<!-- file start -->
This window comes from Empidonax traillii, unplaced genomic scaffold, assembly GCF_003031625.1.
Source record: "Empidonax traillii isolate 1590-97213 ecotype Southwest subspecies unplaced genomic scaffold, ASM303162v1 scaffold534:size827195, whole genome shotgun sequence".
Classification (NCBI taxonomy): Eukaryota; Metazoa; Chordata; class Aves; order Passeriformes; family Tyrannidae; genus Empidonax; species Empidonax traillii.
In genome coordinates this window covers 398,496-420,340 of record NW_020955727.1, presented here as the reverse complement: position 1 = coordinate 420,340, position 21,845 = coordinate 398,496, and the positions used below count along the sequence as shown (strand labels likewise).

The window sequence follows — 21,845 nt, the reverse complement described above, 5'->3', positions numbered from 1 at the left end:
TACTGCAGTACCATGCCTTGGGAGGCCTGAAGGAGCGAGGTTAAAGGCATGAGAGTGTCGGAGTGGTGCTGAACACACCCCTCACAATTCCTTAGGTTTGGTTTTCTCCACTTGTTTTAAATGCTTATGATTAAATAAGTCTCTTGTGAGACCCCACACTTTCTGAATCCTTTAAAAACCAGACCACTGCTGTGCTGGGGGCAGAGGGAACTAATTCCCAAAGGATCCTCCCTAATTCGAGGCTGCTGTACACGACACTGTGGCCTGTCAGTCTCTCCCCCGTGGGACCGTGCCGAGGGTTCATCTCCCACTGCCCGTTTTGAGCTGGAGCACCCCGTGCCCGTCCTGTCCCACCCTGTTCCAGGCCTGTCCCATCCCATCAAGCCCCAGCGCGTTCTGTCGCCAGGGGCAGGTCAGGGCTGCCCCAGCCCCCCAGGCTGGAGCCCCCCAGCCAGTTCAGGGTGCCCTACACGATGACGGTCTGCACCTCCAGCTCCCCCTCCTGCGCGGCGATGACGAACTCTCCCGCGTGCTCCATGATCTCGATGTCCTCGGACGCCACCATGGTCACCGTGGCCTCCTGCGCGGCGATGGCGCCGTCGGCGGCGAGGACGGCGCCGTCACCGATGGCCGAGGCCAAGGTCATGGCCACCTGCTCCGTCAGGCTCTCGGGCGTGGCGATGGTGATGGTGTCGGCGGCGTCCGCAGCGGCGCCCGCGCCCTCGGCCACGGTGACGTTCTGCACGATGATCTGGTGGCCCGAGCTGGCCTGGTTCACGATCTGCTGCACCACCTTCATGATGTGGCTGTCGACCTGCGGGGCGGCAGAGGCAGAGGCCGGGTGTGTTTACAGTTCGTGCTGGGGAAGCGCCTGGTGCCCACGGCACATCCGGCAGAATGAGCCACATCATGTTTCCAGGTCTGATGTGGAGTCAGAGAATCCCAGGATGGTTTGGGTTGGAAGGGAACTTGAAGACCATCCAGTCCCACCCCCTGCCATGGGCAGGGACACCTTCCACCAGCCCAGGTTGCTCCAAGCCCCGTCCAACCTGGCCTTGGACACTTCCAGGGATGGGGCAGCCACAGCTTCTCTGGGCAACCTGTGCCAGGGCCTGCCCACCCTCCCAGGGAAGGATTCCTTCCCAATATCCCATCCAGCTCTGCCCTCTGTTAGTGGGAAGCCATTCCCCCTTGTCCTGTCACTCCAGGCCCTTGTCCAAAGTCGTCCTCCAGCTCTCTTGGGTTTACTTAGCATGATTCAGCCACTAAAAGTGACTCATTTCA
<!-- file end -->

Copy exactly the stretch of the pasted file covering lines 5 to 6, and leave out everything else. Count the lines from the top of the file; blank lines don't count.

The window sequence follows — 21,845 nt, the reverse complement described above, 5'->3', positions numbered from 1 at the left end:
TACTGCAGTACCATGCCTTGGGAGGCCTGAAGGAGCGAGGTTAAAGGCATGAGAGTGTCGGAGTGGTGCTGAACACACCCCTCACAATTCCTTAGGTTTGGTTTTCTCCACTTGTTTTAAATGCTTATGATTAAATAAGTCTCTTGTGAGACCCCACACTTTCTGAATCCTTTAAAAACCAGACCACTGCTGTGCTGGGGGCAGAGGGAACTAATTCCCAAAGGATCCTCCCTAATTCGAGGCTGCTGTACACGACACTGTGGCCTGTCAGTCTCTCCCCCGTGGGACCGTGCCGAGGGTTCATCTCCCACTGCCCGTTTTGAGCTGGAGCACCCCGTGCCCGTCCTGTCCCACCCTGTTCCAGGCCTGTCCCATCCCATCAAGCCCCAGCGCGTTCTGTCGCCAGGGGCAGGTCAGGGCTGCCCCAGCCCCCCAGGCTGGAGCCCCCCAGCCAGTTCAGGGTGCCCTACACGATGACGGTCTGCACCTCCAGCTCCCCCTCCTGCGCGGCGATGACGAACTCTCCCGCGTGCTCCATGATCTCGATGTCCTCGGACGCCACCATGGTCACCGTGGCCTCCTGCGCGGCGATGGCGCCGTCGGCGGCGAGGACGGCGCCGTCACCGATGGCCGAGGCCAAGGTCATGGCCACCTGCTCCGTCAGGCTCTCGGGCGTGGCGATGGTGATGGTGTCGGCGGCGTCCGCAGCGGCGCCCGCGCCCTCGGCCACGGTGACGTTCTGCACGATGATCTGGTGGCCCGAGCTGGCCTGGTTCACGATCTGCTGCACCACCTTCATGATGTGGCTGTCGACCTGCGGGGCGGCAGAGGCAGAGGCCGGGTGTGTTTACAGTTCGTGCTGGGGAAGCGCCTGGTGCCCACGGCACATCCGGCAGAATGAGCCACATCATGTTTCCAGGTCTGATGTGGAGTCAGAGAATCCCAGGATGGTTTGGGTTGGAAGGGAACTTGAAGACCATCCAGTCCCACCCCCTGCCATGGGCAGGGACACCTTCCACCAGCCCAGGTTGCTCCAAGCCCCGTCCAACCTGGCCTTGGACACTTCCAGGGATGGGGCAGCCACAGCTTCTCTGGGCAACCTGTGCCAGGGCCTGCCCACCCTCCCAGGGAAGGATTCCTTCCCAATATCCCATCCAGCTCTGCCCTCTGTTAGTGGGAAGCCATTCCCCCTTGTCCTGTCACTCCAGGCCCTTGTCCAAAGTCGTCCTCCAGCTCTCTTGGGTTTACTTAGCATGATTCAGCCACTAAAAGTGACTCATTTCA